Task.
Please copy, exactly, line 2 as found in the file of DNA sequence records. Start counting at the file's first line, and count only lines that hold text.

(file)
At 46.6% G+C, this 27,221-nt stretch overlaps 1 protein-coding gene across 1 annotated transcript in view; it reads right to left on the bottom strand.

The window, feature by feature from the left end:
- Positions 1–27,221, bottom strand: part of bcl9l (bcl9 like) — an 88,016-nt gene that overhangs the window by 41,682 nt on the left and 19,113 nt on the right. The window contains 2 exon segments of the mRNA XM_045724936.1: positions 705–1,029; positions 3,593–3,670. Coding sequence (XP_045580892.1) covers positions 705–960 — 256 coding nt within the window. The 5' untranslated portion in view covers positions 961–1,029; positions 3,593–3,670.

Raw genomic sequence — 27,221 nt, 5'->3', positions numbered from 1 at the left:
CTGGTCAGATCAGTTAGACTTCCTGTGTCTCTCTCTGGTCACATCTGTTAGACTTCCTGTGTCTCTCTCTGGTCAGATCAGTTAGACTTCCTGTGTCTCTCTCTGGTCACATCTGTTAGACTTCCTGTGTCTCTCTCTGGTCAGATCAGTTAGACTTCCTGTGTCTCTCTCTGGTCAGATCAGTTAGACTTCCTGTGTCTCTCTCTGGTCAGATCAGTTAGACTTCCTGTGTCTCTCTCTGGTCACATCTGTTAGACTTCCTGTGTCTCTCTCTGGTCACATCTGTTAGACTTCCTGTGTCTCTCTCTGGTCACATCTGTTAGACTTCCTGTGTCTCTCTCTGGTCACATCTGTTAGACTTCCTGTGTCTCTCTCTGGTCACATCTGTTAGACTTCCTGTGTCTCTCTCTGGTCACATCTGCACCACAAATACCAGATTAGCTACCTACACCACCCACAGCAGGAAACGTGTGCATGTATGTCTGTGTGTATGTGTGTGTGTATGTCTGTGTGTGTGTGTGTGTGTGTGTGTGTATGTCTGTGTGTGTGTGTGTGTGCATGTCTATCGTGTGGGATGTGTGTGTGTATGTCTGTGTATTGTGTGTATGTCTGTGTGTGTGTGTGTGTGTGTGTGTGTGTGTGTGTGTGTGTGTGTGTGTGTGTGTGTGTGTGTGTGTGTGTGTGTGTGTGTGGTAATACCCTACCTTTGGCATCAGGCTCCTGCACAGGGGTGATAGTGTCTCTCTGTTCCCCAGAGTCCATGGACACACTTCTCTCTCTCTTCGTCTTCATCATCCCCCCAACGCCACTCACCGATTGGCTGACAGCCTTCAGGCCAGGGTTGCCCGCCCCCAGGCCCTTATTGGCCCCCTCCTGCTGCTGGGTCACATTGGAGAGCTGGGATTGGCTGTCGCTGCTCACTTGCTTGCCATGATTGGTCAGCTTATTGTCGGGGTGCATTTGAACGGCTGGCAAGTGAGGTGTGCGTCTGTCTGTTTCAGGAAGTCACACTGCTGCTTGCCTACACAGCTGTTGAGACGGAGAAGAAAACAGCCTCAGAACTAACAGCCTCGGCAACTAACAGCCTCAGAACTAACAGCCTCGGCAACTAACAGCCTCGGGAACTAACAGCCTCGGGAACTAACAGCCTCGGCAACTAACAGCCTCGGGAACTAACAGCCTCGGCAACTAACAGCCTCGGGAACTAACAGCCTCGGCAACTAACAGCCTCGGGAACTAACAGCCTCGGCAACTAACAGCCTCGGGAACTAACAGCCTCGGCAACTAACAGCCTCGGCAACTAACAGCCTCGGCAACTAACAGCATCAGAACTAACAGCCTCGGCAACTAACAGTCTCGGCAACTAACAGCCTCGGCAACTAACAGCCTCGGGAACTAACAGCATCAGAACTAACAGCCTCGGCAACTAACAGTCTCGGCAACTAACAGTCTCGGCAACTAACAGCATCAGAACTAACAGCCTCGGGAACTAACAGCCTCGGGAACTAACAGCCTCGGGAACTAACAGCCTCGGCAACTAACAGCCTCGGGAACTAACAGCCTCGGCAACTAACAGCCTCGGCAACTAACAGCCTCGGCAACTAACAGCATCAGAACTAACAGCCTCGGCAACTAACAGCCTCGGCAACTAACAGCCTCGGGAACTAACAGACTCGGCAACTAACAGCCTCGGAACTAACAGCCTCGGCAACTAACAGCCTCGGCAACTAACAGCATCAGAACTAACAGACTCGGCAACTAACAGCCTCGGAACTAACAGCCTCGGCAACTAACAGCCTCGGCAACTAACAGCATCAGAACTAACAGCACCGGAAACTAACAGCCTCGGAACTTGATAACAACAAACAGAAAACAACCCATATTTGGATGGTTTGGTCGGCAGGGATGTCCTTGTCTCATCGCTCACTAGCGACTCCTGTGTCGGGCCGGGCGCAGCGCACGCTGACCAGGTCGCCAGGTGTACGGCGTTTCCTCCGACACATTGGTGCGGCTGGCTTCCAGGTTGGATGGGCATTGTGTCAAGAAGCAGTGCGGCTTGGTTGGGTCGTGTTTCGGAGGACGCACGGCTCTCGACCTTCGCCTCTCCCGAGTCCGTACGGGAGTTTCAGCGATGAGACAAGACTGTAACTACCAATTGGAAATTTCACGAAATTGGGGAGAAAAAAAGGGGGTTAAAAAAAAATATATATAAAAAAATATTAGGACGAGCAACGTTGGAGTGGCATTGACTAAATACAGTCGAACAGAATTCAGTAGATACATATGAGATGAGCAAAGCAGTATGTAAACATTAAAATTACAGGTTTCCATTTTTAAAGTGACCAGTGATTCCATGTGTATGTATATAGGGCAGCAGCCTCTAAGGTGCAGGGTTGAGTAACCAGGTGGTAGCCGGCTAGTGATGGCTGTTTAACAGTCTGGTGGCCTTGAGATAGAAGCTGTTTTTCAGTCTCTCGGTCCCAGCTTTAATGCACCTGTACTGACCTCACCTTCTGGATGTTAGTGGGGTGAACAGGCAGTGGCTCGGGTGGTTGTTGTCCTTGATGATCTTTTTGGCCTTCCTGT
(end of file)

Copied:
The window, feature by feature from the left end: